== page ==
If you could pick one song as your theme song what would it be?
That’s a very hard question. I keep it organic with every experience, each time is different and I create a different vibe so I couldn’t ever say that there’s one song that always gets played because I make it different every time with genres.
Did you have any fear about transitioning? If so what?
I didn’t. I felt like I was always there and it was also around the same time as my sister Candis so we had each other. And I remember the first time I took my Gelfling—that’s what we call it, the hormones!—it just felt like everything was finally where it needed to be. When it settled in, it was very cathartic and beautiful: everything smelled different, looked different, everything was just where it needed to be!
What’s the best part of your work? And the worst part?
I would say bringing people together. It’s always been the one thing that I excel at and makes me the happiest, and I don’t have a part that I dislike. I love everything that is what I do and how I bring light and energy together.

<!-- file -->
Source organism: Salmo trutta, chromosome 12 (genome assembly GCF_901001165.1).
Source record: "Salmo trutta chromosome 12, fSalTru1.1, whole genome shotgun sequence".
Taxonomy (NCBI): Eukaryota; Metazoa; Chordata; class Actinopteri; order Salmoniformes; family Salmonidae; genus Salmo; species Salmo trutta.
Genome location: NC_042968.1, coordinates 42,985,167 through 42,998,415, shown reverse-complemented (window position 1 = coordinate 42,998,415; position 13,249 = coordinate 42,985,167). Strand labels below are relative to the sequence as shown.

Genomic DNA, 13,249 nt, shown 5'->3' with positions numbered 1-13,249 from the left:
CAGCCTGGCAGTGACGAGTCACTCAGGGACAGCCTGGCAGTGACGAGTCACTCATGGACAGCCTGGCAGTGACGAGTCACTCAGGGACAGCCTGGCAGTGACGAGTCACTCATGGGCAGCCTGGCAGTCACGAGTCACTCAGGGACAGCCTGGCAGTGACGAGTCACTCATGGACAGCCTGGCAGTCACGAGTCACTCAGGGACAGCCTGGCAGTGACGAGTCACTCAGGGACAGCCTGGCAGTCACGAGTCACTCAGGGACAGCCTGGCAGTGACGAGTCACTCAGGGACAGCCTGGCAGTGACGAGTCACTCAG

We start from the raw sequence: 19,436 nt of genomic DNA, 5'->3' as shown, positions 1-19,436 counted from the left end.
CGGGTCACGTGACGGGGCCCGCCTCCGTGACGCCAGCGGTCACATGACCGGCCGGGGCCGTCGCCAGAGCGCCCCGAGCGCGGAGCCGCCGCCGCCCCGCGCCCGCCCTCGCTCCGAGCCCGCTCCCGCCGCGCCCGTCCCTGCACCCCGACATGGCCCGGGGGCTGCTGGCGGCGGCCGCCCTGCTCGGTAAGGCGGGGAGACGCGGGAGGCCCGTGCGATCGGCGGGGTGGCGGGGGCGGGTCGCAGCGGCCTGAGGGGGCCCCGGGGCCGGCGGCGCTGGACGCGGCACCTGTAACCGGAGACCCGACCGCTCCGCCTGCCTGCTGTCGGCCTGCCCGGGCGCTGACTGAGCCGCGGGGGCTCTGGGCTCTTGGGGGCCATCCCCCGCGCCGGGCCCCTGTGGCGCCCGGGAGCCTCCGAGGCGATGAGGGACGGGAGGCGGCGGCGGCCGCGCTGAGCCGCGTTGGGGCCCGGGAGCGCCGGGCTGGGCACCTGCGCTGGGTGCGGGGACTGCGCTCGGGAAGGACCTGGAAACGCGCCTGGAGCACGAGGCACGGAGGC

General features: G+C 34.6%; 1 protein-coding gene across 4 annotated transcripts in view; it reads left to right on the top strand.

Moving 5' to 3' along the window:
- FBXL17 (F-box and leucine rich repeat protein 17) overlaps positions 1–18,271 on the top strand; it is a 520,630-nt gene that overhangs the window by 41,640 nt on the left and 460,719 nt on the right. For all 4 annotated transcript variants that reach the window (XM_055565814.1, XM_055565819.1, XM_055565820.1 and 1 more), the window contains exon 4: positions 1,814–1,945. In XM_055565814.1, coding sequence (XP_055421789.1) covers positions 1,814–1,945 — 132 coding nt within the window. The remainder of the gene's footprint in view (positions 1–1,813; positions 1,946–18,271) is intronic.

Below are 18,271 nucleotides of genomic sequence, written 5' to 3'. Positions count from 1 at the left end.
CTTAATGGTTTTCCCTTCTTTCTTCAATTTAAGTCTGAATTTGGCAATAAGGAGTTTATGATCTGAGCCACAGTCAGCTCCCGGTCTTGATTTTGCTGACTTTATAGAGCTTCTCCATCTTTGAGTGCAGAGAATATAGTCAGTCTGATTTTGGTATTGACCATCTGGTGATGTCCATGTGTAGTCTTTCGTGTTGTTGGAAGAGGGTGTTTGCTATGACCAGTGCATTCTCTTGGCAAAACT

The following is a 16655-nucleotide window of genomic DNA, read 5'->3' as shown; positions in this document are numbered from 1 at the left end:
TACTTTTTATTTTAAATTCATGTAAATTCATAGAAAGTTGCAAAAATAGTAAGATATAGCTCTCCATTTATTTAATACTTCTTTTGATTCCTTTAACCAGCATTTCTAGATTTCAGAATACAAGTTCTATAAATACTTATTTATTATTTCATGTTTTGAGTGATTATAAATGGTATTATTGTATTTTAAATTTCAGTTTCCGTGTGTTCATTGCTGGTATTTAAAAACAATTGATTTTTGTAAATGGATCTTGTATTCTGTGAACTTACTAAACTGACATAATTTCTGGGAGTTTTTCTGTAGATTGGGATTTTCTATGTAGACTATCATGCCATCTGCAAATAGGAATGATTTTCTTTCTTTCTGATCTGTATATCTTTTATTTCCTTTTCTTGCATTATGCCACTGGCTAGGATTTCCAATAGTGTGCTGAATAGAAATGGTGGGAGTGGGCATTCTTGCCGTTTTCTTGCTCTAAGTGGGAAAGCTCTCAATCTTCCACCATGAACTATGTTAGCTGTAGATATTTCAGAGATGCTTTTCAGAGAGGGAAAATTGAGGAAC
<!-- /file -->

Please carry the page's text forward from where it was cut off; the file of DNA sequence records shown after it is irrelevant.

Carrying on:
What’s a normal day in the life of Lina look like?
I usually get up at 5:30 AM, jog, spend time with my two Yorkies, and my boyfriend of seven years. I go over my work schedule with my assistant, work on music, style clothing, and then I see what the rest of my day has in store. I always make time for meditation and a disco nap!
What’s your favorite color?
My favorite color is pink because I love Barbie but a second close is orange as it’s very therapeutic and healing!
What’s the best thing about being raised in NYC?
I would say the history and being a part of it is one of the best gifts; and experiencing all the wonderful nuances that New York possessed back then. Growing up with such an amazing family in and out of the club added to my backbone!
What do you feel most proud of?
The relationships that I’ve made and how I’ve managed to always stay grounded and grow while still being me.
Why is it important to include Trans Women of Colour into the BLM movement?
Being a biracial child, I never experienced racism or separation until I changed schools in high school. There was a group of Black kids who said that I thought that I was better than them because I’m light-skinned and have good hair, whatever that’s supposed to mean. Later on, we ended up becoming friends and I helped them understand that they only set themselves back by excluding what doesn’t look like them, and that you can’t do that within your own.